Regal Chairman Lo Yuk Sui is the son of property tycoon Lo Ying Shek, founder of Hong Kong’s Great Eagle (0041.HK) group. Lo Yuk Sui left the family business at an early age, making a name for himself as an investor in the 1980s and 1990s. He has acquired several companies along the way, five of them listed: Regal,Cosmopolitan, Paliburg (0617.HK), Century City (0355.HK) and Regal REIT (1881.HK).
The business empire came close to the brink after the Asia financial crisis in 1997 and a downturn in Hong Kong’s property market left deep debts. But in 2003 Regal was able to sell off properties to keep the company afloat and benefited from a scheme to boost mainland tourism to Hong Kong after the SARS outbreak. The company has kept a low profile for several years but is stepping back into the limelight with its Saudi partnership.
Big Saudi spenders
Hong Kong is home to 10 hotels operating under the Regal or iclub brands. Aside from the Regala Skycity Hotel in the Hong Kong airport, which is owned by Regal Hotels, the other nine are managed and operated byRegal REIT. The group also manages mainland hotels in Shanghai, Dezhou in Shandong Province, Xi’an in Shanxi Province and a site in Chengdu that is under construction. According to the latest interim results from Regal Hotels, revenue fell 25% to HK$780 million in the first half of the year from the same period of 2022, resulting in a loss of HK$760 million.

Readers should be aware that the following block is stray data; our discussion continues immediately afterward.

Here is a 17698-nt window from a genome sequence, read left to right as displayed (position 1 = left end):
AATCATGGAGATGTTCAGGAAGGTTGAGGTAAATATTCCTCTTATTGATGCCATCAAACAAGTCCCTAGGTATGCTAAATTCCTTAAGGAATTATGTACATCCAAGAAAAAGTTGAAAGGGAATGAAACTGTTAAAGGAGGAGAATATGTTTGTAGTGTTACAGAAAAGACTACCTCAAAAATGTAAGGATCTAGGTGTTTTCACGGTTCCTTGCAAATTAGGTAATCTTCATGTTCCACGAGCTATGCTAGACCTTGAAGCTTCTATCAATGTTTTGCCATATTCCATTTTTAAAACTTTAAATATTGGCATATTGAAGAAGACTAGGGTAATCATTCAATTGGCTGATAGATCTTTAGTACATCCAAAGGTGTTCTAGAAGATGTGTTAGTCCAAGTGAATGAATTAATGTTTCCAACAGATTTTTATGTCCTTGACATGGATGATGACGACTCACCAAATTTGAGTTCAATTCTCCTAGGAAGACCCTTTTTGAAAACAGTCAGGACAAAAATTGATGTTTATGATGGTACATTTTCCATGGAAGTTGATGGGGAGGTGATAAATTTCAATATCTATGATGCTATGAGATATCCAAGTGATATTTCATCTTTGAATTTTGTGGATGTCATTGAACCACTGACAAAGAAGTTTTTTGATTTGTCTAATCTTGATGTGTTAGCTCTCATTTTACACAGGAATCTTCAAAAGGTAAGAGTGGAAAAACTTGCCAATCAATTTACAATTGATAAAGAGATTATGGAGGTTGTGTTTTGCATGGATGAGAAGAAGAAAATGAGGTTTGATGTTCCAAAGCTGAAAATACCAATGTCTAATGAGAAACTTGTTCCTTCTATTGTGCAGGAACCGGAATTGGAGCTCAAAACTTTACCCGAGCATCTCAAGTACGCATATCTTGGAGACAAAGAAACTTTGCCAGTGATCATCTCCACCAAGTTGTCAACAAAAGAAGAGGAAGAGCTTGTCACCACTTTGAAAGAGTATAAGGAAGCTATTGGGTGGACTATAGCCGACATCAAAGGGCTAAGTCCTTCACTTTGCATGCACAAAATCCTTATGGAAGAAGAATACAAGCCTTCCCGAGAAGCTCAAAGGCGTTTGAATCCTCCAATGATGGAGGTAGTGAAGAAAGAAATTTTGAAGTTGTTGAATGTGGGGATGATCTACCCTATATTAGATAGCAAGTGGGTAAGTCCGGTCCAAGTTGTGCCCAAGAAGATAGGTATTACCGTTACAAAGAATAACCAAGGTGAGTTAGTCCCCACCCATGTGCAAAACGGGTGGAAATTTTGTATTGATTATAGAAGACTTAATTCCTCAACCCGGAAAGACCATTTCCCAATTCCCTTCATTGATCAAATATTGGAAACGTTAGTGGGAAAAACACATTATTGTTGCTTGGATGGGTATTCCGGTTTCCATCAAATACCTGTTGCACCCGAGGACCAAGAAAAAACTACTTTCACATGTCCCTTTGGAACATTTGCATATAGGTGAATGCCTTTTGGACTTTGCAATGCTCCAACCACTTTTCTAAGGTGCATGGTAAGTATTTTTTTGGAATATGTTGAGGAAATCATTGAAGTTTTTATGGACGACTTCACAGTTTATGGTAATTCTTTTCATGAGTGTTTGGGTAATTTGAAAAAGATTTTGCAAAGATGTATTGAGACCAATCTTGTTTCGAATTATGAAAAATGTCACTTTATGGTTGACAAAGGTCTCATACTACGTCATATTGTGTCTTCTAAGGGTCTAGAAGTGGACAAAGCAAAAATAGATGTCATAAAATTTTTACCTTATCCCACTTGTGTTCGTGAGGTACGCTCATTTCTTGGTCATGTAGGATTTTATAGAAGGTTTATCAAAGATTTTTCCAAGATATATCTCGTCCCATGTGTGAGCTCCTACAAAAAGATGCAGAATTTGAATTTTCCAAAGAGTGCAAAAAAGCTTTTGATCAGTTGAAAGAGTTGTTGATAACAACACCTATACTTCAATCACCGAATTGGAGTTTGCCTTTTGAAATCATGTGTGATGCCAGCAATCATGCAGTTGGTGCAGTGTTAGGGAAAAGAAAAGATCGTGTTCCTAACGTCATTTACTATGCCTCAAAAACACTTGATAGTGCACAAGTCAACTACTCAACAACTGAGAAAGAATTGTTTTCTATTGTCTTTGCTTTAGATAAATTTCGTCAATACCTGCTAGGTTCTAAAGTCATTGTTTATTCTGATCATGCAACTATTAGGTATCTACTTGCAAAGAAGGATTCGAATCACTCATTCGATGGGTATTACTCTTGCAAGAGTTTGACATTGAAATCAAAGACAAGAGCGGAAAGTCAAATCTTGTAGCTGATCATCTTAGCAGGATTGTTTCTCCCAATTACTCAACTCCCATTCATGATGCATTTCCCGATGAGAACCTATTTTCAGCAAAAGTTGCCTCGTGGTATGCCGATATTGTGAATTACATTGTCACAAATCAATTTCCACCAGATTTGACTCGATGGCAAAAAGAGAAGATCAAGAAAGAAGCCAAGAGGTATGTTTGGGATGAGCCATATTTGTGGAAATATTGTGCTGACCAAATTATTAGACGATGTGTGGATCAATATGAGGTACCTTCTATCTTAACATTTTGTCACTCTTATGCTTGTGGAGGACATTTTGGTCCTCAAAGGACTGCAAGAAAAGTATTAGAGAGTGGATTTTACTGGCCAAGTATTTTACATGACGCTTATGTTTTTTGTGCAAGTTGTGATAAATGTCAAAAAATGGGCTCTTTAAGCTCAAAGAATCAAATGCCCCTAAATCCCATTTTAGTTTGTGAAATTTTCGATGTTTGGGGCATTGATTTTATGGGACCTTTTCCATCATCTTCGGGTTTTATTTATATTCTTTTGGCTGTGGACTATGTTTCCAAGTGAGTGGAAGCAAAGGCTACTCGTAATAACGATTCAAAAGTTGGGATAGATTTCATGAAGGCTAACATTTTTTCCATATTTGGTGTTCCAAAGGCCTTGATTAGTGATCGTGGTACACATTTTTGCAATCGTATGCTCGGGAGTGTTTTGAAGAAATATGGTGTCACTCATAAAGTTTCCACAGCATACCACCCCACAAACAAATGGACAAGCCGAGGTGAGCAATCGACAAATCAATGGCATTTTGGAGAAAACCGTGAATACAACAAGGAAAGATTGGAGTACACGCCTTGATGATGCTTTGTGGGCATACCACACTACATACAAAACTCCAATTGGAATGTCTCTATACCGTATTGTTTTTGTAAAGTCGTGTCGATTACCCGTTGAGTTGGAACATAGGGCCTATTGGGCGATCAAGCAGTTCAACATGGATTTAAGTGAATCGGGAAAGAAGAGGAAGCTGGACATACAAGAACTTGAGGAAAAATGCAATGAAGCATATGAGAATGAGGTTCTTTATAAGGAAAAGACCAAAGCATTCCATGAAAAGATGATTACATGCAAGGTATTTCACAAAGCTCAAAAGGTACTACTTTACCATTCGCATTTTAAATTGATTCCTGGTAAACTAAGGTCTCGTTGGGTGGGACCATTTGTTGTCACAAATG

Under the agreement, Regal will develop and operate the planned hotels using its industry experience, whilethe Saudi partner will tap local investors and companies for funds to support the projects. For sure, Regal would not be able to establish a chain of 50 hotels in the region without ample Saudi capital.
Cosmopolitan International, a property developer and investor, has been dubbed a “demon stock” by Hong Kong market watchers because of its extreme price volatility. After the partnership was announced, the stock price rallied as much as 23%. Cosmopolitan has been tipped to become the financing platform for the venture that would help Regal Hotels expand into the Middle East.
The MOU is just a preliminary document for the time being, providing few clues about the future of the relationship. Notably, Lo Po Man said she would visit Saudi Arabia again this month or next to check out local airports and look for a hotel site. If Middle East tourism takes off in a big way, this could be the start of a rewarding partnership for Regal and Cosmopolitan.